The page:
He would write to Stephen in the morning—he lay down and went to sleep.

By this time, meanwhile, Alice and Bobby had noticed. Alice, indeed, had a number of young men over whose emotions she kept guard and Peter had become, during these weeks, very valuable to her....

She did not want him to marry anybody—especially she did not want him to marry Clare. At breakfast, past Peter's ears, as though he were not concerned at all, she talked to Bobby—

"Really, Dr. Rossiter spoils Clare beyond all bounds—"


"He's taking her with him up to Glasgow to that Congress thing. He knows perfectly well that she ought to stay with Mrs. Rossiter—and so does she."

"Well, it's no business of ours—" Bobby's usual tolerant complacency.

"It is. Clare might be a fine creature if she didn't let herself be spoiled in this way. She's perpetually selfish and she ought to be told so."

"We're all perpetually selfish," said Bobby who began to be sorry for Peter.

"Oh! no, we're not. I'm very fond of Clare but I don't envy the man who marries her. There's no one in the world more delightful when she has her own way and things go smoothly, but they've wrapped her up in cotton wool to such an extent that she simply doesn't know how to live out of it. She's positively terrified of Life."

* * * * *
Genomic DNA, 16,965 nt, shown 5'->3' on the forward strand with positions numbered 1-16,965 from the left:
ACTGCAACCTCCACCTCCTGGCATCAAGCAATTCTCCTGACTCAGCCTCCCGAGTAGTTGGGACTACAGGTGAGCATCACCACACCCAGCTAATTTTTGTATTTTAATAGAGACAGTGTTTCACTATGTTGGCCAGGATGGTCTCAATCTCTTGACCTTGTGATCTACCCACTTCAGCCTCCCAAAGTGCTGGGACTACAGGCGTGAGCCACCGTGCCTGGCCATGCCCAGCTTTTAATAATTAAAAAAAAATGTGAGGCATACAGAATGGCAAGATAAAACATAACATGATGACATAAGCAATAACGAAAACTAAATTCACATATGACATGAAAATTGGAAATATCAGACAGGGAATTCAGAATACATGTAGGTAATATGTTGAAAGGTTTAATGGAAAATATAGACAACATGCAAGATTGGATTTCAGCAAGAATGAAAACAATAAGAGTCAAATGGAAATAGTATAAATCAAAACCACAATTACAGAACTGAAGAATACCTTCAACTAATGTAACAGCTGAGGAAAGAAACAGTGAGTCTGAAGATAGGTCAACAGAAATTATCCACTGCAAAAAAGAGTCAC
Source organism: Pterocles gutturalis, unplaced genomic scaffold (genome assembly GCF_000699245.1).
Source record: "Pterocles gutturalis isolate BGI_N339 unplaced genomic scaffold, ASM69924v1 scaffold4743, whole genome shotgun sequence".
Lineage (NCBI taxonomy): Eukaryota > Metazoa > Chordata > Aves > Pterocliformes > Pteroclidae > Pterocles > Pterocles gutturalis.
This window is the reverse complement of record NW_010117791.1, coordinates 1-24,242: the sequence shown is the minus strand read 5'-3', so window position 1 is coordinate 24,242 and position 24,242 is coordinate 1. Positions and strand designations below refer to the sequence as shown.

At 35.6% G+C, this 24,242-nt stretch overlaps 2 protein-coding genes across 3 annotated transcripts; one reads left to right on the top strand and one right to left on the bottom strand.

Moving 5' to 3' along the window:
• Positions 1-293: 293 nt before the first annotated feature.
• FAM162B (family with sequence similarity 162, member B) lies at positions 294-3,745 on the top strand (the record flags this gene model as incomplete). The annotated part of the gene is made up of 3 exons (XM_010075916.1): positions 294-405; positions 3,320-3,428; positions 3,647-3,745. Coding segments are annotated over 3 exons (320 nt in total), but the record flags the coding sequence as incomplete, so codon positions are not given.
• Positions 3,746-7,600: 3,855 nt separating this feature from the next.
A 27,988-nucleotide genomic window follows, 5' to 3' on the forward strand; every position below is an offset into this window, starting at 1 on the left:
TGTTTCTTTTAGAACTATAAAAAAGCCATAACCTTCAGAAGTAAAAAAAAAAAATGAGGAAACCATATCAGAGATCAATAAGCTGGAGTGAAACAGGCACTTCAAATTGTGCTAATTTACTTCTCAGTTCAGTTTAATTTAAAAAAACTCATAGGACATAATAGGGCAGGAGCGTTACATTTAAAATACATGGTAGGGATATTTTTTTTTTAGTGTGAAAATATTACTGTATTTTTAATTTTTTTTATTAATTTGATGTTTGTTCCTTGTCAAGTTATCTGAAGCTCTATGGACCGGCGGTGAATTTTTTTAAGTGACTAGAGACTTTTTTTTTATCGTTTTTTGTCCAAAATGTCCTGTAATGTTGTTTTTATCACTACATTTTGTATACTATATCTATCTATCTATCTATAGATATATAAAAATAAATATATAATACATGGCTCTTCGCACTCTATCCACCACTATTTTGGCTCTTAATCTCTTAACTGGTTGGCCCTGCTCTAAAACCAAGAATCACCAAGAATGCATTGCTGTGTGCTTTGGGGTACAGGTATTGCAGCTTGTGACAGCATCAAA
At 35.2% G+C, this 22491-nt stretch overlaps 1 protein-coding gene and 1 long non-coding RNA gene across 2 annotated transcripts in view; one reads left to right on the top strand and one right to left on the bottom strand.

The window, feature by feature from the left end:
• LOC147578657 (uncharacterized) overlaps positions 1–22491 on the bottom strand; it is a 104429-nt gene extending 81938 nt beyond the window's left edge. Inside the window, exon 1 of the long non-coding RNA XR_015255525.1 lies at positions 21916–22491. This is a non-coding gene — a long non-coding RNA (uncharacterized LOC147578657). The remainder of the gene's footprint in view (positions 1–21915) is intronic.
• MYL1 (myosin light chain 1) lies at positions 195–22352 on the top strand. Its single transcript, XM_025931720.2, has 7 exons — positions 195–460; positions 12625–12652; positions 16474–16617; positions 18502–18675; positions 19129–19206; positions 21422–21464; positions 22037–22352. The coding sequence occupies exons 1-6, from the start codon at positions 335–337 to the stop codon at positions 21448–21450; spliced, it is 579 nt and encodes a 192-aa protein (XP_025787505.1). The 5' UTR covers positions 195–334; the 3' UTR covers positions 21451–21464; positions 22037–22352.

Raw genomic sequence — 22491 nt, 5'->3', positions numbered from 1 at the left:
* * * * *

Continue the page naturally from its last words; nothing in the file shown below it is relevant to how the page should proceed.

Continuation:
This, as Alice had intended, was too much for Peter. He burst out—

"I think Miss Rossiter's the pluckiest girl I've ever met. She's afraid of nothing."

"Except of being uncomfortable," Alice retorted. "That frightens her into fits. Make her uncomfortable, Peter, and you'll see—"

And, red in the face, Peter answered—"I don't think you ought to talk of any one who's so fond of you behind her back in that way—"

"Oh! I say just the same to her face. I'm always telling her these things and she always agrees and then's just as selfish as ever. That absurd little father of hers has spoilt her!"

Spoilt! Clare spoilt! Peter smiled darkly. Alice Galleon—delightful woman though she was, of course couldn't endure that another woman should receive such praise—Jealousy! Ah!...

And the aged and weighty author of "Reuben Hallard," to whom the world was naturally an open book, and life known to its foundations, nodded to himself. How people, intelligent enough in other ways, could be so short-sighted!

Afterwards, when they were alone, Bobby took him in hand—

"You're in love with Clare Rossiter, Peter," he said.

"Yes, I am," Peter answered defiantly.

"But you've known her so short a time!"

"What's that to do with it?"

"Oh, nothing, of course. But do you think you're the sort of people likely to get on?"

"Really, Bobby, I don't—"

"I know—none of my business—quite true. But you see I've known Clare pretty well all my life and you're the best friend I've got, so you might allow me to take an interest."

"Well, say what you like."

"Nothing to say except that Clare isn't altogether an easy problem. You're like all the other fellows I know—think because Clare's got red hair and laughs easily she's a goddess—she isn't, not a bit! She's got magnificent qualities and one day perhaps, when she's had a thoroughly bad time, she'll show one the kind of things she's made of. But she's an only child, she's been spoilt all her life and the moment she begins to be unhappy she's impossible."